I am using JCUDA and would like to know if the JNI objects are smart enough to deallocate when they are garbage collected? I can understand why this may not work in all situations, but I know it will work in my situation, so my followup question is: how can I accomplish this? Is there a "mode" I can set? Will I need to build a layer of abstraction? Or maybe the answer really is "no don't ever try that" so then why not?
EDIT: I'm referring only to native objects created via JNI, not Java objects. I am aware that all Java objects are treated equally W.R.T. garbage collection.
Best How To :
Usually, such libraries do not deallocate memory due to garbage collection. Particularly: JCuda does not do this, and has no option or "mode" where this can be done.
The reason is quite simple: It does not work.
You'll often have a pattern like this:
CUdeviceptr data = new CUdeviceptr();
// *(See notes below)
Here, native memory is allocated, and the Java object serves as a "handle" to this native memory.
At the last line, the
data object goes out of scope. Thus, it becomes eligible for garbage collection. However, there are two issues:
1. The garbage collector will only destroy the Java object, and not free the memory that was allocated with
cuMemAlloc or any other native call.
So you'll usually have to free the native memory, by explicitly calling
before leaving the method.
2. You don't know when the Java object will be garbage collected - or whether it will be garbage collected at all.
A common misconception is that an object becomes garbage collected when it is no longer reachable, but this is not necessarily true.
As bmargulies pointed out in his answer:
One means is to have a Java object with a finalizer that makes the necessary JNI call to free native memory.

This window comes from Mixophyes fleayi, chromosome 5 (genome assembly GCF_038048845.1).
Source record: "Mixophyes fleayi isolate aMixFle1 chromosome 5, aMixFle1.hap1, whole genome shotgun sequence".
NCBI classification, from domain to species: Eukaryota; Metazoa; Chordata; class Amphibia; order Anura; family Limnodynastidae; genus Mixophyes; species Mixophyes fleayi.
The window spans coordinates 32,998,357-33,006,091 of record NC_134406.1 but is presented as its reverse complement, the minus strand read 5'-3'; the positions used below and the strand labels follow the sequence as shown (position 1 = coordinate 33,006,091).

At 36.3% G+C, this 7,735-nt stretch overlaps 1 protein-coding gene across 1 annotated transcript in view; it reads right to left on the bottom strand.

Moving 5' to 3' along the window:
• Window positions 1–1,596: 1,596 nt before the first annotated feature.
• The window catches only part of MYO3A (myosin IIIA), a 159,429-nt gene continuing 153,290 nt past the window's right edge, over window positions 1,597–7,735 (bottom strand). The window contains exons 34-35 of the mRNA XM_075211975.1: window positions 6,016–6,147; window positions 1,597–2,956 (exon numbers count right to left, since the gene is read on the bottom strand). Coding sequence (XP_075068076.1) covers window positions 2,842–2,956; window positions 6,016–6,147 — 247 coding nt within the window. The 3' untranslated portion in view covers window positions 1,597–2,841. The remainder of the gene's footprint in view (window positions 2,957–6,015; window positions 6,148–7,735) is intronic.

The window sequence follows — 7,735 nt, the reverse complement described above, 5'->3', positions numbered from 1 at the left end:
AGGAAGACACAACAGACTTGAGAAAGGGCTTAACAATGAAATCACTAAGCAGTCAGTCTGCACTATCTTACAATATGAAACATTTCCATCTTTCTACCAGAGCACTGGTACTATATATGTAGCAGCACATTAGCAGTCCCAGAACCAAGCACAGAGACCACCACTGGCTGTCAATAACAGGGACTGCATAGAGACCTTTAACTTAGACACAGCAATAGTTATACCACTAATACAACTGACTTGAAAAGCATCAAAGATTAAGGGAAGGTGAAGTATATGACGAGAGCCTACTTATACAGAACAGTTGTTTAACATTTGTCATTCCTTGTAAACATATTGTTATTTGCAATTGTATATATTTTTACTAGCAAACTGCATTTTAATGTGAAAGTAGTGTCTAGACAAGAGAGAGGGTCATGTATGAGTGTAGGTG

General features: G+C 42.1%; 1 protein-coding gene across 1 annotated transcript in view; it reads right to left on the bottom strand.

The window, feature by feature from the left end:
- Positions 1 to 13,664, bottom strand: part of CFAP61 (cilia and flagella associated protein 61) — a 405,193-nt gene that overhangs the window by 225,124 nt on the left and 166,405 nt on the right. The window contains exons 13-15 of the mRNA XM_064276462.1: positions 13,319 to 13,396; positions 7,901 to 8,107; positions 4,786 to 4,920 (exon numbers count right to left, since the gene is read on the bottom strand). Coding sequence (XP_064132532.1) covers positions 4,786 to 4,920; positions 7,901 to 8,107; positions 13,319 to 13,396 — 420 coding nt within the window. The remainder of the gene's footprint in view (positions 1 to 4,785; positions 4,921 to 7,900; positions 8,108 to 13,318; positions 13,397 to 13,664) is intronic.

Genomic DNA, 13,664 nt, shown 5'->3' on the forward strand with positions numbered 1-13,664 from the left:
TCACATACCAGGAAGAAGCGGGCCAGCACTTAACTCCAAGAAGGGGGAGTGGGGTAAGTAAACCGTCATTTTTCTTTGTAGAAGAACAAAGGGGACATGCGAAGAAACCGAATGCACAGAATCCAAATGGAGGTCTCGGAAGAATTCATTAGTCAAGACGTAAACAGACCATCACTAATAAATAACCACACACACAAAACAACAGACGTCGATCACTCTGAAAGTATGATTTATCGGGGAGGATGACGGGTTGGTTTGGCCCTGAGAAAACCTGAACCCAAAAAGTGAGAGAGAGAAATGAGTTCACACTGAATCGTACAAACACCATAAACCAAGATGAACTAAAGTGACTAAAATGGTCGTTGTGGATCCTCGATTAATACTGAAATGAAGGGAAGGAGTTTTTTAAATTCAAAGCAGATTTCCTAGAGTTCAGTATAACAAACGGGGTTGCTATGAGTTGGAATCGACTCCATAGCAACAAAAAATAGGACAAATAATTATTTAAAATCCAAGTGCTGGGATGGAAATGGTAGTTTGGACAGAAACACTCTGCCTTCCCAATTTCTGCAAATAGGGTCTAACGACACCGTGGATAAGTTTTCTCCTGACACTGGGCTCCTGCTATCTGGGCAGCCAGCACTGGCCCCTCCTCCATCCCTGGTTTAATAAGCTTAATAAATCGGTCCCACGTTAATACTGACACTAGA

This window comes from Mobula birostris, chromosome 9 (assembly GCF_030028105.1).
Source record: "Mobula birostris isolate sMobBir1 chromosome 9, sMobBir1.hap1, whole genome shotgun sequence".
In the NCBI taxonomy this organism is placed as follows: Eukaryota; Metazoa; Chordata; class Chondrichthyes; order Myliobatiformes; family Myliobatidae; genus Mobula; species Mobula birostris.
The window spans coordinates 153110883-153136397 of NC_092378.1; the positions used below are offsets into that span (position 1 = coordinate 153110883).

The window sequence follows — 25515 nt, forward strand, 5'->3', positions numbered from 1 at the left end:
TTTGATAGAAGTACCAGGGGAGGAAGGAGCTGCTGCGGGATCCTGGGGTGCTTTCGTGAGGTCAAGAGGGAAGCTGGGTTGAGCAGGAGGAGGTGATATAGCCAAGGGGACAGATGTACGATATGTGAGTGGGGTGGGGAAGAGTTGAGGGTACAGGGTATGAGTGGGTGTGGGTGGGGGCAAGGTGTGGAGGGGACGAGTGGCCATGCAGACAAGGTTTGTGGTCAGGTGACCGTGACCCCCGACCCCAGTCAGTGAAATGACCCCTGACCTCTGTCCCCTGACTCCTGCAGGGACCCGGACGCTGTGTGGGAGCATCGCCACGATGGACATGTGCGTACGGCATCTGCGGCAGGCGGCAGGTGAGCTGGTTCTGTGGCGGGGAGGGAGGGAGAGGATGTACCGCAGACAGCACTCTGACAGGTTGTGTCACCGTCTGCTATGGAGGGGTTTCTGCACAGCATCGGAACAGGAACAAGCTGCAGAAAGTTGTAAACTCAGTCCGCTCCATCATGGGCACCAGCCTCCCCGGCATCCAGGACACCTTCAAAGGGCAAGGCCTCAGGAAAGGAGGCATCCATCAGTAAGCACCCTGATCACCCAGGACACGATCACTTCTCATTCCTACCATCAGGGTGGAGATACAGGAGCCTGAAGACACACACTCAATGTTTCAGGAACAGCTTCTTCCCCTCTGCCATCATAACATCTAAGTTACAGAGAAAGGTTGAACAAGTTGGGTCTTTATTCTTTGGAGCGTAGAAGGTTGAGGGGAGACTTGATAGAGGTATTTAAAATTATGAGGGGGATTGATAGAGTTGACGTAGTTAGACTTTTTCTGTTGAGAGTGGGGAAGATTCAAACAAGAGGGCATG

It may look like a viable option to simply override the
finalize() method of these "handle" objects, and do the
cuMemFree(this) call there. This has been tried, for example, by the authors of JavaCL (a library that also allows using the GPU with Java, and thus, is conceptually somewhat similar to JCuda).
But it simply does not work: Even if a Java object is no longer reachable, this does not mean that it will be garbage collected immediately.
You simply don't know when the
finalize() method will be called.
This can easily cause nasty errors: When you have 100 MB of GPU memory, you can use 10
CUdeviceptr objects, each allocating 10MB. Your GPU memory is full. But for Java, these few
CUdeviceptr objects only occupy a few bytes, and the
finalize() method may not be called at all during the runtime of the application, because the JVM simply does not need to reclaim these few bytes of memory. (Omitting discussions about hacky workarounds here, like calling
System.gc() or so - the bottom line is: It does not work).
So answering your actual question: JCuda is a very low-level library. This means that you have the full power, but also the full responsibilities of manual memory management. I know that this is "inconvenient". When I started creating JCuda, I originally intended it as a low-level backend for an object-oriented wrapper library. But creating a robust, stable and universally applicable abstraction layer for a complex general-purpose library like CUDA is challenging, and I did not dare to tackle such a project - last but not least because of the complexities that are implied by ... things like garbage collection...